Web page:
In the beginning, there was nothing. Well, not nothing. There was a lot of…something. All of the things, in fact, all matter. But in a very, very small space. Well not space. Space and time. Don’t think about it too hard. What’s important to today’s topic is that it all spread out via the Big Bang into what we now call “The Universe.” In the early stages of the universe, the first atoms to form were the most simple oneshydrogen and helium. These atoms would eventually congregate and develop a substantial enough mass to induce nuclear fusion and become the first stars.

In 2015, scientists using a radio telescope in the Australian outback detected a hydrogen cloud from 180 million years after the start of the universe, and considering the universe is almost 14 billion years old, that’s positively young. The reason this hydrogen was detectable was also what made it significant—the radio frequencies emitted from it indicate that the hydrogen was exposed to light. This is the earliest glimpse into the formation of the universe we have had, 9 billion years before our own sun flared to life. If you’re wondering why it took 3 years after the finding to publish the findings, it’s not because the researchers were kept away from the radio telescope by snakes, spiders, and a very persistent Australian scorpion. They essentially spent the last 3 years trying to figure out if there was any other possible explanation for the radio signal the hydrogen cloud was emitting, and found none.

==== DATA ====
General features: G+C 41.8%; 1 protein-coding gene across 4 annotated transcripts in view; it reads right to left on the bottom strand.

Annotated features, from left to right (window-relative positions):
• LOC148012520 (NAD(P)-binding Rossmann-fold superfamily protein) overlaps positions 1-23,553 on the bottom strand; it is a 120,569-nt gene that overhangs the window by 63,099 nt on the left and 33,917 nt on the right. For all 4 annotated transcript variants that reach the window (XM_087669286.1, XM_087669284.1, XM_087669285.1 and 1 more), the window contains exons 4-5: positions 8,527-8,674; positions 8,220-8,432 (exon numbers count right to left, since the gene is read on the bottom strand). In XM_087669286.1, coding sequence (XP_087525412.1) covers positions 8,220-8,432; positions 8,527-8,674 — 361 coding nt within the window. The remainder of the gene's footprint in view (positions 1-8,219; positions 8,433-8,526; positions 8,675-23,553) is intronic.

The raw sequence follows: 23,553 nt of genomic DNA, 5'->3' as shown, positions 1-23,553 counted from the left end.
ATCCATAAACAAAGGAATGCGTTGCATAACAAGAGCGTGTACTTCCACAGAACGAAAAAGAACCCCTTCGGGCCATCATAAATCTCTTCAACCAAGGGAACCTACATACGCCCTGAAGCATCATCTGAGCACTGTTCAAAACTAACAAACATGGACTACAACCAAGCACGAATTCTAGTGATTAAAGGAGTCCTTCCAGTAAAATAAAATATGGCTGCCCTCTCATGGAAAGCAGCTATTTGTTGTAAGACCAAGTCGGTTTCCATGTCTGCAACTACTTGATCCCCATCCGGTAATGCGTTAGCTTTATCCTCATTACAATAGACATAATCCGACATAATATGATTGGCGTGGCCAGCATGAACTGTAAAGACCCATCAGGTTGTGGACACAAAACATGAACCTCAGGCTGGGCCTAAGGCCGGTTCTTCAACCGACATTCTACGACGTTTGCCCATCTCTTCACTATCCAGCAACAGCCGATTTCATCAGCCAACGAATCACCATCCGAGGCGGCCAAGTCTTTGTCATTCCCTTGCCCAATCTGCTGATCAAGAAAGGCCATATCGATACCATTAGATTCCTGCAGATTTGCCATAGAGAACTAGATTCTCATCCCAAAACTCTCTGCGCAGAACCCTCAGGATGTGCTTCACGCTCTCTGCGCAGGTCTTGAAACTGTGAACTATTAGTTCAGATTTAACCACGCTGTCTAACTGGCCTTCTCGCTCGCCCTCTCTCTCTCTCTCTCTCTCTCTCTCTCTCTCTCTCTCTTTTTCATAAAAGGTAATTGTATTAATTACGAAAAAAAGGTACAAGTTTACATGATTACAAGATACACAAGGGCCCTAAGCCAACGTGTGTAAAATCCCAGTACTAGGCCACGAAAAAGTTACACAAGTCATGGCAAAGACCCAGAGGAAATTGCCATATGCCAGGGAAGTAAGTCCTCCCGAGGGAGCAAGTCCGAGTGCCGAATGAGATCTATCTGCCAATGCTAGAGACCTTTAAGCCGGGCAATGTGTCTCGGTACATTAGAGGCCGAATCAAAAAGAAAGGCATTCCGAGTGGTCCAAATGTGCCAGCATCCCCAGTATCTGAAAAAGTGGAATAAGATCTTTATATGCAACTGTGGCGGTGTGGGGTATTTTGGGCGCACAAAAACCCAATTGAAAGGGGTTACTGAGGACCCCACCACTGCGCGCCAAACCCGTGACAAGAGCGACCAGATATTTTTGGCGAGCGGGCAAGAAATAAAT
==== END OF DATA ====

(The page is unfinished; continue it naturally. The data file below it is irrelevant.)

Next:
The other significant finding about the early universe matter is that it was much colder than previous models had predicted. If their measurements and calculations are correct, then the explanation for the cooling is something colder was around it, and the only option is dark matter. We have seen gravitational effects from dark matter before, its existence was extrapolated from having no other explanation for where gravitational effects were coming from. But this would be the first time that we have ever detected dark matter interacting with our matter in another way. The authors have emphasized that the results are preliminary, and need to be confirmed by independent research. If it they are, however, this would open many new windows into how we understand visible and dark matter, and their interactions

No word yet on if the dark matter exists in another dimension we can travel to, but oh dear God we can hope.




Popular Science